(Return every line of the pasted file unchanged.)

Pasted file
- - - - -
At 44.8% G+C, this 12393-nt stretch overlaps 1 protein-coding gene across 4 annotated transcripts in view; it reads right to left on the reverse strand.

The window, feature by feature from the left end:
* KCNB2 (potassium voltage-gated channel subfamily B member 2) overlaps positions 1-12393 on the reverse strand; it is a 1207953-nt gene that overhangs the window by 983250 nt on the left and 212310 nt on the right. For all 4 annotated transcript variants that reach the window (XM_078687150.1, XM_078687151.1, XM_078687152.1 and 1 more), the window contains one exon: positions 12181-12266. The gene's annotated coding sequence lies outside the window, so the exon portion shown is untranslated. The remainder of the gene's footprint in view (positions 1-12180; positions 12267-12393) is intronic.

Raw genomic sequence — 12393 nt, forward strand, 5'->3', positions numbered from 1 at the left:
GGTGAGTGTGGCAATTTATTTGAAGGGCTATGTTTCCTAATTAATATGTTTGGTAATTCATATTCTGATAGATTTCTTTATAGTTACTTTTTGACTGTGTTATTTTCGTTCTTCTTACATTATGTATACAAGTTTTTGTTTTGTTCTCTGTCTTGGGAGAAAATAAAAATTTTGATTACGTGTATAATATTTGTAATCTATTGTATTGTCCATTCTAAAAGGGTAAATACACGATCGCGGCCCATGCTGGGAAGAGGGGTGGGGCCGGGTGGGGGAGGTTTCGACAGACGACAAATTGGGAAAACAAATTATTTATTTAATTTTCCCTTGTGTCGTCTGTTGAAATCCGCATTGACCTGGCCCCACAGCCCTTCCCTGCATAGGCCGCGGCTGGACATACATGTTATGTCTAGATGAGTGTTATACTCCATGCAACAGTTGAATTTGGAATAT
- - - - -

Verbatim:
At 44.8% G+C, this 12393-nt stretch overlaps 1 protein-coding gene across 4 annotated transcripts in view; it reads right to left on the reverse strand.

The window, feature by feature from the left end:
* KCNB2 (potassium voltage-gated channel subfamily B member 2) overlaps positions 1-12393 on the reverse strand; it is a 1207953-nt gene that overhangs the window by 983250 nt on the left and 212310 nt on the right. For all 4 annotated transcript variants that reach the window (XM_078687150.1, XM_078687151.1, XM_078687152.1 and 1 more), the window contains one exon: positions 12181-12266. The gene's annotated coding sequence lies outside the window, so the exon portion shown is untranslated. The remainder of the gene's footprint in view (positions 1-12180; positions 12267-12393) is intronic.

Raw genomic sequence — 12393 nt, forward strand, 5'->3', positions numbered from 1 at the left:
GGTGAGTGTGGCAATTTATTTGAAGGGCTATGTTTCCTAATTAATATGTTTGGTAATTCATATTCTGATAGATTTCTTTATAGTTACTTTTTGACTGTGTTATTTTCGTTCTTCTTACATTATGTATACAAGTTTTTGTTTTGTTCTCTGTCTTGGGAGAAAATAAAAATTTTGATTACGTGTATAATATTTGTAATCTATTGTATTGTCCATTCTAAAAGGGTAAATACACGATCGCGGCCCATGCTGGGAAGAGGGGTGGGGCCGGGTGGGGGAGGTTTCGACAGACGACAAATTGGGAAAACAAATTATTTATTTAATTTTCCCTTGTGTCGTCTGTTGAAATCCGCATTGACCTGGCCCCACAGCCCTTCCCTGCATAGGCCGCGGCTGGACATACATGTTATGTCTAGATGAGTGTTATACTCCATGCAACAGTTGAATTTGGAATAT